Injuries in Professional Athletes
With the Olympics steadily approaching, many of you may be thinking about the good old days of when you were star quarterback or point guard for your college team. As an athlete in high school or college, you likely have a pretty good idea of what it means to train, eat and exercise for the game, and prepare yourself mentally for the challenge. Professional athletes have taken these steps even further.
Professional athletes are paid and/or sponsored to be good at their particular sport and as such, it's their job to avoid injury as well as possible. A major injury for a professional athlete is a very serious threat not only to his or her personal health but to his or her professional career. While athletes will bounce back from many minor injuries, there are some (such as very serious muscle tears) that may have long-lasting effects on an athletes career.
Professional athletes are more at risk for overuse injuries-because, after all, they are exercising every day of every year in an attempt to be the best at their sport. Overuse injuries can be prevented by ensuring that training is consistent. The trick to overuse injuries is giving the injury time to real and recovery before tasking the muscle or joint again. Many amateur athletes find themselves with overuse injuries if they jump into a sport after a long hiatus or amp up a workout too quickly. In professionals, an athlete may try to change up his or her workout in an attempt to beat a personal record or before a big match or tournament. Consistency is key to avoiding overuse injuries in professionals and amateurs alike.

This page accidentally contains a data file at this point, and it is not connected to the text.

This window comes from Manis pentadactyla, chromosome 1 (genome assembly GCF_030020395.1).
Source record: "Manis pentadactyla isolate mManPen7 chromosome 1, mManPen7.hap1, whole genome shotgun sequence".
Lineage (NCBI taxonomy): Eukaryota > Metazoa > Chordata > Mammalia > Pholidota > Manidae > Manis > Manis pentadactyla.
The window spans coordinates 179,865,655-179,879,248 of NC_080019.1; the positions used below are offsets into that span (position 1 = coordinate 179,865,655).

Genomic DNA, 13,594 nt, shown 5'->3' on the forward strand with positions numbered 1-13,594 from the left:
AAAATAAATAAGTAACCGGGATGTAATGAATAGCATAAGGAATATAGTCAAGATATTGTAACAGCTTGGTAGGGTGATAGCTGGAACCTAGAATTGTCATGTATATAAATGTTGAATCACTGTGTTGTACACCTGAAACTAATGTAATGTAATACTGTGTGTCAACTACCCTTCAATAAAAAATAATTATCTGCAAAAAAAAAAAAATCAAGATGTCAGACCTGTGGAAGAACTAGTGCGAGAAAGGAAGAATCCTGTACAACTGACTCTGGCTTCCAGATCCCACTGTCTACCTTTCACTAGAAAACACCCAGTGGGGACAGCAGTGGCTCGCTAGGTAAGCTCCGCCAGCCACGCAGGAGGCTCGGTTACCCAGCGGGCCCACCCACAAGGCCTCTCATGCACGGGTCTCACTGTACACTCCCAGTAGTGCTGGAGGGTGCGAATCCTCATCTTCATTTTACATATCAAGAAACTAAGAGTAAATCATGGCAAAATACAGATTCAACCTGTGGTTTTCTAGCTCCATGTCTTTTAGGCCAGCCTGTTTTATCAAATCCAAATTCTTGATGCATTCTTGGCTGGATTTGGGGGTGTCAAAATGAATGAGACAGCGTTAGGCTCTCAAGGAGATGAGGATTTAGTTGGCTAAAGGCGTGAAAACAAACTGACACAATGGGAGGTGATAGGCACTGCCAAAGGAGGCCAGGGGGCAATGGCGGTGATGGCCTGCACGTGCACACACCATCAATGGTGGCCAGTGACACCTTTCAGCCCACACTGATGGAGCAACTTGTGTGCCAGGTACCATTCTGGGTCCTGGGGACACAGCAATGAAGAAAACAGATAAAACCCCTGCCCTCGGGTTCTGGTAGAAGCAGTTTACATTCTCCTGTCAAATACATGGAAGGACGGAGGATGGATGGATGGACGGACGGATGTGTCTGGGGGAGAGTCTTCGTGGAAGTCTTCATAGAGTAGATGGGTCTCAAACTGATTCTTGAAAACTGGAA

Other common injuries in professional athletes vary by sports and are by in large similar to those injuries sustained by amateur athletes in the same sports. For example, NFL players are more likely to sustain shoulder, knee, and head injuries than are golfers on the PGA Tour. Professional golfers are more likely to sustain back injuries than are professional runners. And runners are more likely to sustain leg and knee injuries than are professional cyclists. Each sport has its own tendencies to put stress and strain on different parts of the body. Professional athletes know this and should train with these weaknesses in mind.